Assistly’s Pricing Gamble: A Case Study in Freemium

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it’s now “drop dead simple for a user to understand what they are getting and how much it costs to scale.” If Assistly customers had actually been consuming more of something—storage, bandwidth, CPU power—at the higher prices, then the tiered scheme would have made more sense, Black says. But “the Assistly product delivers full functionality out of the box,” which means that “it should cost the same for the first agent—or the second one in Assistly’s case, because the first one is free—as for the 101st agent.”

Alongside the flattened, freemium pricing scheme, Assistly is introducing some unusual features that give paying customers a way to earn free hours. For every new user added to a company’s account, for example, the company gets a free hour of flex usage; setting up a Twitter account inside Assistly earns three free hours. The company is calling the system “Wow Rewards,” and it’s designed to incentivize customers to add a la carte upgrades while also making the whole system more fun to use.

“Fun” is a word you don’t hear too much in business-to-business software circles, but Bard says the company is already collecting feedback from customers who are enjoying the new setup. “We got this awesome e-mail on Monday that I sent around to the company, where this person was configuring Assistly, and she said the new experience was like a game—it didn’t feel like a chore. This person had earned 30 free hours.”

There’s no doubt that by cutting the base price for the companies that were previously paying $99 or $69 per seat per month, Assistly is sacrificing revenues, at least in the short term. (Customers who paid $39 per seat, by the way, are permanently grandfathered into that price—they aren’t being forced to pay $49.) Indeed, quite a few companies were formerly paying Assistly $58 per month: that is, $39 for the first full seat, plus the $19 up-front fee for flex hours. All of those companies got e-mails from the startup over the weekend informing them that their service is now free, not counting their flex hours.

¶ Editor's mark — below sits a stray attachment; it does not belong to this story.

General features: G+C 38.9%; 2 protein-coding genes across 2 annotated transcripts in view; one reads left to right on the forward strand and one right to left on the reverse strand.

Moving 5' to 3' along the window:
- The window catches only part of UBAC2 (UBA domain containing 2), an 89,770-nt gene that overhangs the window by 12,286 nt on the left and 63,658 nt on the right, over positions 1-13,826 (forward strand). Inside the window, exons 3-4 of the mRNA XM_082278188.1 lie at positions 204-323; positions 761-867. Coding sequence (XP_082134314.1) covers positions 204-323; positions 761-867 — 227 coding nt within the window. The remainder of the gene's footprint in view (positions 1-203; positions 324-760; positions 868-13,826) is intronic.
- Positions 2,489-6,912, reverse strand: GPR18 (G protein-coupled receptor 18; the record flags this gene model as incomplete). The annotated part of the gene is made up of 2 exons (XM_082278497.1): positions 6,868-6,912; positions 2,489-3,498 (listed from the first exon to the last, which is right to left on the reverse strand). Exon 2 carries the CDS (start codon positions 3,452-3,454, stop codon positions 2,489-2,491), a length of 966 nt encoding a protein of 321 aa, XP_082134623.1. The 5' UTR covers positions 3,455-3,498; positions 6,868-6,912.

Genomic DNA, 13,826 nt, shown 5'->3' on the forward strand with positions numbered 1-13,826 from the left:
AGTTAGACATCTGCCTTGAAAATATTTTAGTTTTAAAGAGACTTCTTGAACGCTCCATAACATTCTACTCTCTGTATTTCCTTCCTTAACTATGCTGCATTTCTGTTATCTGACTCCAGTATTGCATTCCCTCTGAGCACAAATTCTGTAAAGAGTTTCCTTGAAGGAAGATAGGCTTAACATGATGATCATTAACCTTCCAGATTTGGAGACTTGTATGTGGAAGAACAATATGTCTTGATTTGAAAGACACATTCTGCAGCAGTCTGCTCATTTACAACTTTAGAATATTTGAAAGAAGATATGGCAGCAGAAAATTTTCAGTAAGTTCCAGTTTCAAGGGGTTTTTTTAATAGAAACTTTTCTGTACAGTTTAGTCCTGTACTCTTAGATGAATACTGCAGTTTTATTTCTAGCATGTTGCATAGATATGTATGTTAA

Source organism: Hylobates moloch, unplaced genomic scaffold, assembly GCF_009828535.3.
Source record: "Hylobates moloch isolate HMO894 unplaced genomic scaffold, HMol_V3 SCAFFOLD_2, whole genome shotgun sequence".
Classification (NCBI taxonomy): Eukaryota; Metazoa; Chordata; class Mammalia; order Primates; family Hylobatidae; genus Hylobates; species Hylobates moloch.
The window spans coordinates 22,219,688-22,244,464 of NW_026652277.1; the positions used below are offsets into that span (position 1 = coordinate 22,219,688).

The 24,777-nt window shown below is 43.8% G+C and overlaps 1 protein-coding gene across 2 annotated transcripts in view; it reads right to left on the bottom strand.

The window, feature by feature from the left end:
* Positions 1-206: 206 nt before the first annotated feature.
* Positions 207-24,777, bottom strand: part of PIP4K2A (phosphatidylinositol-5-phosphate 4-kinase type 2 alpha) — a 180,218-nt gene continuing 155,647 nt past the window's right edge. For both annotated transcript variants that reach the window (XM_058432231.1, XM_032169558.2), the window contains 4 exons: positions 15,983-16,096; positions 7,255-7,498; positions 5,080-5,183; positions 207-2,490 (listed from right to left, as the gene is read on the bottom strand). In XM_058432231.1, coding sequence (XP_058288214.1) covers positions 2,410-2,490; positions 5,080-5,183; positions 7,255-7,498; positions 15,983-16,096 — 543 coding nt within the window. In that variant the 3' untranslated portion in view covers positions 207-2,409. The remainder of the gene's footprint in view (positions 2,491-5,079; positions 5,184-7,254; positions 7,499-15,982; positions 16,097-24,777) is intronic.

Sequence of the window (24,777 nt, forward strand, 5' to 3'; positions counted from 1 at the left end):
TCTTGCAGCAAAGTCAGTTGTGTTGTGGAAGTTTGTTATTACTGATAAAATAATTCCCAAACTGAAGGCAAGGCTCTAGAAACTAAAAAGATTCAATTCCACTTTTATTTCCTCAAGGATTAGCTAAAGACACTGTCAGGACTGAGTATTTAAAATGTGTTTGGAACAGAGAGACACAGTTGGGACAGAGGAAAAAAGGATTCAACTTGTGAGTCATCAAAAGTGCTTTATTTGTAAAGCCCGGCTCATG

But Bard is convinced that the new pricing plan will come back to benefit Assistly in the form of faster customer acquisition. “The risk is that we are giving away a lot of future revenue that we would otherwise have had because people would have paid for one seat and then bought a lot of flex hours,” says Bard. “We took that into consideration and we felt that the benefits of doing this—the value to customers, the marketing and word of mouth that we would get out of it, the evangelism—would be more than enough to offset the revenue impact.”

Time, as they say, will tell, but one thing’s for sure: lots of other SaaS startups will be watching to see how Assistly’s freemium strategy works out.

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Wade Roush is the producer and host of the podcast Soonish and a contributing editor at Xconomy. Follow @soonishpodcast

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  • Excellent post Wade and thanks for the insight into what went into Assistly’s thinking when making this significant shift.

    Indeed time will tell. I am a big advocate of getting paid and studies have proven that if you value what you offer the market enough to charge for it, doing so communcates value to your prospects and eventual paying customers. Too often companies default to playing with their pricing instead of fine-tuning and improving their messaging, offerings and value communication.

    Free trials is one thing, but perpetually free is quite another . . they have set themselves up to be on the hook for supporting these free users for…ever? Really?

    More I could say, but indeed they are bold and I commend them for trying something different (I hope it works out even better than they hope).


    Chris Hopf

  • This model is light years ahead of the competition. Excited to see how takes advantage of the lead they’ve built for themselves.